Guest Post by Rachel Castle
It is not unusual for a person to say or do something that goes against his or her internal beliefs, but there are almost always consequences for such contradictory actions. These consequences are not an actual punishment for acting out of line with one’s own opinions, rather the individual feels uncomfortable as he realizes that his actions do not match what he truly believes.
For example, an individual may believe he supports a campaign for animal rights, yet order a cheeseburger for lunch and eat grilled chicken for dinner. He now must explain to himself how he can possibly support animal rights while still eating meat.
The Basics of Dissonance
Leon Festinger coined the phrase cognitive dissonance to describe this presence of two inconsistent thoughts and/or behaviors within an individual. The two thoughts clash with one another, as certain intervals in music create a dissonant sound when played simultaneously. In music, the tension is resolved by changing or removing one of the notes to create consonant harmonies.
When there is conflict between our thoughts, we typically seek to resolve the resulting discomfort so that we can relax and enjoy the world without such troubles weighing us down. When one’s actions and beliefs are at odds with each other and creating discomfort, what can be done to reduce tension and restore peace within our mind?
Because an action or its outcomes are often seen by others, it is difficult to go back and change the behavior. Instead, one’s internal beliefs are subject to change to resolve the dissonance between thought and action.
In the case of the man who supports animal rights but relies heavily on meat to meet his nutritional needs, he may justify his eating habits by emphasizing animal rights for household animals like dogs and cats. Alternatively, he may eat meat only from farms where he believes the animals are treated humanely. In both situations, he is changing his thoughts about animal rights to explain why he eats meat despite his belief in the importance of humane treatment of animals. The result is two consistent thoughts and resolution of the cognitive dissonance.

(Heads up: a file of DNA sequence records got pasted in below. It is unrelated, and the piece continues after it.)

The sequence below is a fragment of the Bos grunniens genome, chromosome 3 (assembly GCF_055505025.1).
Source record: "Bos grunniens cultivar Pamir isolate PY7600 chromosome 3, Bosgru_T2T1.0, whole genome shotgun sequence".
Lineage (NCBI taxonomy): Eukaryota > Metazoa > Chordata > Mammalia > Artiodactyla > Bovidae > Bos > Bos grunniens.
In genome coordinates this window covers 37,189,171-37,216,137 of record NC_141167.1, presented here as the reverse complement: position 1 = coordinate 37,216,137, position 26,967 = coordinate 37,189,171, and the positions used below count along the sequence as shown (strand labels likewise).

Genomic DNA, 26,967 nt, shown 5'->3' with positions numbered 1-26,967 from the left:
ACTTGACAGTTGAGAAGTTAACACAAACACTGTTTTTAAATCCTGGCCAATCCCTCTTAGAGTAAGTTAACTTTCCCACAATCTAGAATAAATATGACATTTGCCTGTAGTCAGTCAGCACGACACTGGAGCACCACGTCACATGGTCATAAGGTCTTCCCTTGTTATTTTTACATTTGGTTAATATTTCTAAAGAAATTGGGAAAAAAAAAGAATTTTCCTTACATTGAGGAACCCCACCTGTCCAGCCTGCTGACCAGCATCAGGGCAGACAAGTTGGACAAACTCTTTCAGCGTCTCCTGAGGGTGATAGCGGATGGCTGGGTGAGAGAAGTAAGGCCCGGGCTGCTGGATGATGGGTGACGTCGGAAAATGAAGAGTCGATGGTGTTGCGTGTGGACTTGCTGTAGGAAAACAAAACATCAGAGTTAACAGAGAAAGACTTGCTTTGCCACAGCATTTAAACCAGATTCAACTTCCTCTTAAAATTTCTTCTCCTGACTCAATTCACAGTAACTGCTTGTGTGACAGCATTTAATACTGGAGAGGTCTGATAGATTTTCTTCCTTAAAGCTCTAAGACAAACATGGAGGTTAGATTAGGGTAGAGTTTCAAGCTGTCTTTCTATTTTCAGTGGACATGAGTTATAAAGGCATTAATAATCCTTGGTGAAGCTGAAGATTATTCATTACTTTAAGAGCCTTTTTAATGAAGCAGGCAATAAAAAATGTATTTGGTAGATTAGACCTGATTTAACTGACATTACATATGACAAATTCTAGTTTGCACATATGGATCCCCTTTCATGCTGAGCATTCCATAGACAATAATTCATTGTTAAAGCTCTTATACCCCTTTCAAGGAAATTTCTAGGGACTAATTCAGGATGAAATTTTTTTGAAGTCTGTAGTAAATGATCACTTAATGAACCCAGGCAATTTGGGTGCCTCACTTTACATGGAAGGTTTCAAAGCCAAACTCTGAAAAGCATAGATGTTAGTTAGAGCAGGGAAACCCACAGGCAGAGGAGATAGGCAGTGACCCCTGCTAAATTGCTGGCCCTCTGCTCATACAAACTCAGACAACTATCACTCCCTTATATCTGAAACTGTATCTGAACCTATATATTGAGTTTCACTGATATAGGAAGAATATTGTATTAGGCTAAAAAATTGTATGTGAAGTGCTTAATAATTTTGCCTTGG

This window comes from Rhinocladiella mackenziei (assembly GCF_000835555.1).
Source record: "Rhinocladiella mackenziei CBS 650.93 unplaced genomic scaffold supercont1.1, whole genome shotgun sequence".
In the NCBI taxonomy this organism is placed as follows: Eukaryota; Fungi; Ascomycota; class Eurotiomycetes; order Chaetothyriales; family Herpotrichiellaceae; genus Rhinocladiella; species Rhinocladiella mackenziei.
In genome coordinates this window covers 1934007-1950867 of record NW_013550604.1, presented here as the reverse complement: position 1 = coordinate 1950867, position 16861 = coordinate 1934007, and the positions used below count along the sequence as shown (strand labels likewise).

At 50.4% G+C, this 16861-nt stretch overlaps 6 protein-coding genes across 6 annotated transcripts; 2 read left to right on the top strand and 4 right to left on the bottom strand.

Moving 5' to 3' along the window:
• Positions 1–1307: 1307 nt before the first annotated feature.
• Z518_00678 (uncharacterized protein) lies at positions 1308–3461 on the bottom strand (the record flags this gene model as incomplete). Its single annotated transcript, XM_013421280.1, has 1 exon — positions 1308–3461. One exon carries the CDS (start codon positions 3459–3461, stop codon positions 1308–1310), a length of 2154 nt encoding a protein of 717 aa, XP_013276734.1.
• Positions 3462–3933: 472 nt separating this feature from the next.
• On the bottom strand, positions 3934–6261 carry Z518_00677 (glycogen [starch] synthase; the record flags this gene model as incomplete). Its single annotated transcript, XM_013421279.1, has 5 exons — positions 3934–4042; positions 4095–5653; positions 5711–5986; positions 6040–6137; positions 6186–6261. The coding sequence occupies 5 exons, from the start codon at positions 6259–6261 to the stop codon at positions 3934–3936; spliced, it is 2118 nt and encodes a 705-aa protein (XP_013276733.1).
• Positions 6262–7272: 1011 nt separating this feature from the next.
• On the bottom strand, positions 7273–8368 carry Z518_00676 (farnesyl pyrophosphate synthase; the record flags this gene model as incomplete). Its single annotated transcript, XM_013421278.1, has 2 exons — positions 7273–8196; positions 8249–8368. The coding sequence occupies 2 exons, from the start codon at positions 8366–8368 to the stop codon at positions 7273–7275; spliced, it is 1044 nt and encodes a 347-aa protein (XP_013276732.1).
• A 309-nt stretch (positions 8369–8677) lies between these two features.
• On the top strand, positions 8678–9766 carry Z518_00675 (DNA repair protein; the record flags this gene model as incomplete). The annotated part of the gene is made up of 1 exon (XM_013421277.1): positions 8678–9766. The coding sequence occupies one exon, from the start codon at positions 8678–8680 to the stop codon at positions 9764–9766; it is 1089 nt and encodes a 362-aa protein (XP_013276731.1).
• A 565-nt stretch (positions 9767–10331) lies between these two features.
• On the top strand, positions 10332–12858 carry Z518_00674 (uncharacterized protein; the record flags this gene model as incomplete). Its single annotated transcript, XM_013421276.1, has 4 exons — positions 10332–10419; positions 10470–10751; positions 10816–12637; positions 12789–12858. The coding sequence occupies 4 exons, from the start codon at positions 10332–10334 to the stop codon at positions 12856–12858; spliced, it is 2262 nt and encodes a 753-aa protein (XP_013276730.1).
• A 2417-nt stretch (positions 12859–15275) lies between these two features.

Saying What You Don’t Believe
Another interesting situation arises when an individual is offered a reward to say something contradictory to his own personal opinions. Festinger and Carlsmith (1959) created a study to understand the effects of a monetary award when one is asked to say something that clearly goes against what he truly believes.
To begin, all participants were asked to work on two incredibly boring tasks for an hour with the belief that their performance of these tasks was the entirety of the study. The key moments of the study actually occurred after the participants had completed the tasks.
Because the tasks were so monotonous, it was assumed that all participants would absolutely despise the tasks by the end of one hour. Once the hour was over, the experimenter announces that for some participants, a student employee enters the waiting area to tell the next participant that the tasks he had just completed were fun and enjoyable.